Why are so many bankers committing suicide?

Nothing has changed since 2013 except the coverage. More bankers getting ‘suicided’ is expected as the economy takes a turn for the worst, corruption gets buried and large financial losses go punished.

The dead banker list reloaded:

 

https://thenypost.files.wordpress.com/2016/06/rossi.jpg?w=325&h=488

David Rossi, 51, a communications director at Monte dei Paschi di Siena, fell three stories from the bank’s Italian headquarters in March 2013. Photo: Reuters

 

 

Three bankers in New York, London and Siena, Italy, died within 17 months of each other in 2013-14 in what authorities deemed a series of unrelated suicides. But in each case, the victim had a connection to a burgeoning global banking scandal, leaving more questions than answers as to the circumstances surrounding their deaths.

The March 6, 2013 death of David Rossi — a 51-year-old communications director at Monte dei Paschi di Siena, the world’s oldest bank — came as the institution teetered on the brink of collapse.

Rossi was found dead in an alleyway beneath his third-floor office window in the 14th-century palazzo that served as the bank’s headquarters.

A devastating security video shows Rossi landing on the pavement on his back, facing the building — an odd position more likely to occur when a body is pushed from a window.

‘Yes he killed himself. But there’s a question: could it be suicide by extortion… There’s a couple suspicions I have.’

 – Val Broeksmit, on his stepfather’s suicide

The footage shows the three-story fall didn’t kill Rossi instantly. For almost 20 minutes, the banker lay on the dimly lit cobblestone, occasionally moving an arm and leg.

As he lay dying, two murky figures appear. Two men appear and one walks over to gaze at the banker. He offers no aid or comfort and doesn’t call for help before turning around and calmly walking out of the alley. Continue reading

BANK OF AMERICA: ‘This Is Not A Fluke’ — The Fed May Have To Ramp Up QE Again

“This is not a fluke: almost all of the underlying determinants of inflation point to weakness,” writes BofA Merrill Lynch economist Ethan Harris in a note to clients today.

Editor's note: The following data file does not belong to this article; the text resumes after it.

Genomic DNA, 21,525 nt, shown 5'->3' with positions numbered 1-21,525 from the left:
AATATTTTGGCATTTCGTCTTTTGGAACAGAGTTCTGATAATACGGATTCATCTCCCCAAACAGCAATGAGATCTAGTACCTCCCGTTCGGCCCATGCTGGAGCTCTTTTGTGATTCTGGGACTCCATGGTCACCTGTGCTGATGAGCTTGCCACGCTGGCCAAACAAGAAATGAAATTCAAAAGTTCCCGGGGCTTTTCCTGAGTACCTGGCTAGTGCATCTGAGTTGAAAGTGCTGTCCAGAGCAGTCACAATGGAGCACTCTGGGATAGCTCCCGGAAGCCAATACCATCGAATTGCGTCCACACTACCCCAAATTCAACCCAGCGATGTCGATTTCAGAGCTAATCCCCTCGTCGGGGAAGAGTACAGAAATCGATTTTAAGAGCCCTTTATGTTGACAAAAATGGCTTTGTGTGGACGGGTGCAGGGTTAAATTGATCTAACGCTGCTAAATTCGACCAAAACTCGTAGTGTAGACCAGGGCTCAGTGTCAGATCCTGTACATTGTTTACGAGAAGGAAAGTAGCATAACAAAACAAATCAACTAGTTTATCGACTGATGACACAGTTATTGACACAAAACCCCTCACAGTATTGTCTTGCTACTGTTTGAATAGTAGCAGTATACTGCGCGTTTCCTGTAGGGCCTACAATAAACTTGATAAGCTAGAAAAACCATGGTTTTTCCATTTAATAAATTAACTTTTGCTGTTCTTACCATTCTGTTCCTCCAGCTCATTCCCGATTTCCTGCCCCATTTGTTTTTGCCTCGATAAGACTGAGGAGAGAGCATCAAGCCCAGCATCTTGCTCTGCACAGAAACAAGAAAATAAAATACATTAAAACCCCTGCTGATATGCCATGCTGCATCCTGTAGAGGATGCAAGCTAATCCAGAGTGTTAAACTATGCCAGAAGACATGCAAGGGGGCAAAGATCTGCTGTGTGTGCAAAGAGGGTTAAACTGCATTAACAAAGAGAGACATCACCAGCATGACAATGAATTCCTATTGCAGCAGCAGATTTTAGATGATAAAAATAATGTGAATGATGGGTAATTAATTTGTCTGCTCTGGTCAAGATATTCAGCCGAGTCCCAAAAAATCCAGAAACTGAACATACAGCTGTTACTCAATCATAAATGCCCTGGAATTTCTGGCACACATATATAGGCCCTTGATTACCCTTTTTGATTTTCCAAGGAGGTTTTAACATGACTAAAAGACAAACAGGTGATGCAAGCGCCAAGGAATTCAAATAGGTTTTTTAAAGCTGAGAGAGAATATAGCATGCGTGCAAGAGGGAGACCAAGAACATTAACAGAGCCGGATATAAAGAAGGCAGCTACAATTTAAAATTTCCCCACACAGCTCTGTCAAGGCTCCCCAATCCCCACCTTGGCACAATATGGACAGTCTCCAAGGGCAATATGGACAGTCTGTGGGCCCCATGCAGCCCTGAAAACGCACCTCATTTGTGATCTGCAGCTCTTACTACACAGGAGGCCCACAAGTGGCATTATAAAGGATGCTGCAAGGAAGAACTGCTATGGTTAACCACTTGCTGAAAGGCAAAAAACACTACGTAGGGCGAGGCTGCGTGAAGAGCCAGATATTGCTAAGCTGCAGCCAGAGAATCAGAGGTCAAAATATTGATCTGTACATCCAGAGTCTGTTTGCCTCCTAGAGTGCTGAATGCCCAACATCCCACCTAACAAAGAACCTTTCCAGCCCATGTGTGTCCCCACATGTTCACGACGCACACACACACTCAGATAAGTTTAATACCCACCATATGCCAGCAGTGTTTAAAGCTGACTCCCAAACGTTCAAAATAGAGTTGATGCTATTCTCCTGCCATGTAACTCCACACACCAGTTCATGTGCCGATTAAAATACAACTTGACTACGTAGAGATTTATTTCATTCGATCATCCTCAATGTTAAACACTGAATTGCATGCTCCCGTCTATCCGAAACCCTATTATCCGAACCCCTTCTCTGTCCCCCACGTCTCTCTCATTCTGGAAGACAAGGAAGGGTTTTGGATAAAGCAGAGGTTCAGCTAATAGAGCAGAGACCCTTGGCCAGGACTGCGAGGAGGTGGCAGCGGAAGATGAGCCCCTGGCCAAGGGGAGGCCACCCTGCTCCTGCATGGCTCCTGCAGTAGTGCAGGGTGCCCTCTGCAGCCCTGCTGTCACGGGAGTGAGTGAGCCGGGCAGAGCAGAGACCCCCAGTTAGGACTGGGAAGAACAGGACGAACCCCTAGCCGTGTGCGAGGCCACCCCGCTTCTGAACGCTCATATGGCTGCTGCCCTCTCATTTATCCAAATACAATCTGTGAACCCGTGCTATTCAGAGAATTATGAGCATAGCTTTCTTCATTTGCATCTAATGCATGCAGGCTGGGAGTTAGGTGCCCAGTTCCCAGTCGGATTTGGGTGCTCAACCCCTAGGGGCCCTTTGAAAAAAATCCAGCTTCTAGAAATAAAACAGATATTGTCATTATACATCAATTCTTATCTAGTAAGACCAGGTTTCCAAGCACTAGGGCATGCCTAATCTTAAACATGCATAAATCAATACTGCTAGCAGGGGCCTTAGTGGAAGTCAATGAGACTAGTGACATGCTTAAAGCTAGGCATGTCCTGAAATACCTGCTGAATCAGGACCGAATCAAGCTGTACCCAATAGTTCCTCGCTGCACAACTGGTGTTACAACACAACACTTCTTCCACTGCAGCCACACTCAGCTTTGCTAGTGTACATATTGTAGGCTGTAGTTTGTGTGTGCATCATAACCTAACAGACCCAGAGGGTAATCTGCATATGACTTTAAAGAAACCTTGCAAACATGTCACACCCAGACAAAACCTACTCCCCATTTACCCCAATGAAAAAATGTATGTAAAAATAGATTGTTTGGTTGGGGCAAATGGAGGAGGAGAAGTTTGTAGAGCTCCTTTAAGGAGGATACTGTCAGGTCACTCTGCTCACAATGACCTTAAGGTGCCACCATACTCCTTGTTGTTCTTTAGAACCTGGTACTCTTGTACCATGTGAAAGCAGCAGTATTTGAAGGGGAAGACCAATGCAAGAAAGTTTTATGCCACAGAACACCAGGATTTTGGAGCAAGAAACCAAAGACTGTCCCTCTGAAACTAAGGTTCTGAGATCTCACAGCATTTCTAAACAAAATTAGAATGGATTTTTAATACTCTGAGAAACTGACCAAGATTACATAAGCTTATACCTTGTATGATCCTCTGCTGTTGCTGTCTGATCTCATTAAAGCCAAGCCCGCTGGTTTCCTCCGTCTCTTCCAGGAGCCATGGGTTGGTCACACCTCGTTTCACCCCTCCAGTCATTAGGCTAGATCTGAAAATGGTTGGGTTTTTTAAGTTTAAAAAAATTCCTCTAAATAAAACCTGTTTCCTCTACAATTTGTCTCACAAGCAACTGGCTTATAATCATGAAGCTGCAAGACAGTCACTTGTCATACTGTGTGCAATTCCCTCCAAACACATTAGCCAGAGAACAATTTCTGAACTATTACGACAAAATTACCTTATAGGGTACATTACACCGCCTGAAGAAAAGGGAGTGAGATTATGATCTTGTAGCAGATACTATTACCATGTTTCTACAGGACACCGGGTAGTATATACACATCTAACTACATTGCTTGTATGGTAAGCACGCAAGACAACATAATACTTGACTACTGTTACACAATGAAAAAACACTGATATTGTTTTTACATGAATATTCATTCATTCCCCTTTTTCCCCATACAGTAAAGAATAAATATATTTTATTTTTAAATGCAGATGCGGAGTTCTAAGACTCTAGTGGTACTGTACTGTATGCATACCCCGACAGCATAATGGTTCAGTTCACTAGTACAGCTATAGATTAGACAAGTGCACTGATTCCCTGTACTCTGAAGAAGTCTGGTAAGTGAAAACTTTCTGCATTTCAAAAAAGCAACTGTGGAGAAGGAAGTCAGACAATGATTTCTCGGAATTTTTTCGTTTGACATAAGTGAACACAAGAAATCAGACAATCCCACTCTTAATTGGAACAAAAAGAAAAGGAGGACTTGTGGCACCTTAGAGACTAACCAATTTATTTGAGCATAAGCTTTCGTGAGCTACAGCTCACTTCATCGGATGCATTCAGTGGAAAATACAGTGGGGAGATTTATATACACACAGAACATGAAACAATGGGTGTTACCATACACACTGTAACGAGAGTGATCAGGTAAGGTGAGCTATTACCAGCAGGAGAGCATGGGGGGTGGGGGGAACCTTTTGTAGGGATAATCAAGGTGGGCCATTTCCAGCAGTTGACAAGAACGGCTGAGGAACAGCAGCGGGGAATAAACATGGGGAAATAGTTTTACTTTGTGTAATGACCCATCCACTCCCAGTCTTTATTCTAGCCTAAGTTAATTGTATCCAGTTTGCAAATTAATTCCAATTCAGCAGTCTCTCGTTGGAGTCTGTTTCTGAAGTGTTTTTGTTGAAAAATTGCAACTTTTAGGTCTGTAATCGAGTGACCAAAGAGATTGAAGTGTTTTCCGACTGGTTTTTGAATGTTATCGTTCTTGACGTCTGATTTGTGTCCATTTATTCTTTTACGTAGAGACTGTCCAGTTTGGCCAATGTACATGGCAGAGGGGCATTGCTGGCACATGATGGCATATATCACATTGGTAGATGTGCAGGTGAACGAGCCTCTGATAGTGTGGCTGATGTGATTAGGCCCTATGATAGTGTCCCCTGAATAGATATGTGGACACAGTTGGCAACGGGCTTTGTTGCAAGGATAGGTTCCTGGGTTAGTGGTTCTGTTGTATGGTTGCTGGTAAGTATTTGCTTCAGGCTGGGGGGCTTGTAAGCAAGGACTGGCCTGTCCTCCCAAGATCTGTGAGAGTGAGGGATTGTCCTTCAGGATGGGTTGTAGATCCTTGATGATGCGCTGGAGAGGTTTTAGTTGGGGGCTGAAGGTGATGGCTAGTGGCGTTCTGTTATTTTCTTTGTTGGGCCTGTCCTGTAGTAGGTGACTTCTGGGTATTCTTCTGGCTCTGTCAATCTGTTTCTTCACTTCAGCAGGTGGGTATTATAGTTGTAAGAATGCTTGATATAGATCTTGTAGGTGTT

For all of the talk of rising government bond yields and predictions for when the Federal Reserve will taper back its bond buying, Harris says, deflation is still a bigger risk than higher inflation – and disinflation could cause the Fed to actually ramp up QE if it continues. Continue reading

Canada’s Housing Bubble Is Stretched to the Limit

Since America’s housing bubble popped in 2007, Canada’s house prices have risen an astounding 22 percent. That has to be the definition of insanity—piling into the very investment that made your neighbor and most important economic partner virtually collapse.

But perhaps the biggest sign of a Canadian housing bubble is debt! Rising debt is the gas that fuels all bubbles. The average debt burden of Canadian families stands at a remarkable 153 percent of disposable income—and growing. It was only 150 percent three months ago. Canadians are now one of the most indebted people in the developed world, and just about as indebted as Americans before their bubble burst.

Based on this measure, the Economist figures the Canadian market is overvalued by over 70 percent. Even U.S. bubble epicenter Los Vegas has only seen house prices fall by 60 percent.

Last month, Merrill Lynch called Canada’s housing market overvalued, oversupplied and driven by speculation.

And in a report released last week, cibc argued that the people least likely to be able to afford new mortgages are the ones taking on new debt. One third of debtors hold about 75 percent of all personal debt. And who is this one third? According to cibc, it is boomers nearing retirement and those already burdened by high debt.

Canada’s bubble is getting close to bursting, and when it does, expect a massive economic implosion. Unemployment will soar, banks will fail or ask for bailouts, and the dollar will plunge in value. Millions of Canadians will be left paying a fixed mortgage on a rapidly depreciating asset that will destroy their financial lives.

Five years following the popping of America’s housing bubble, Canadians may be about to wish they had learned a lesson. Get your ear plugs ready.

Full article: Canada’s Housing Bubble Is Stretched to the Limit (The Trumpet)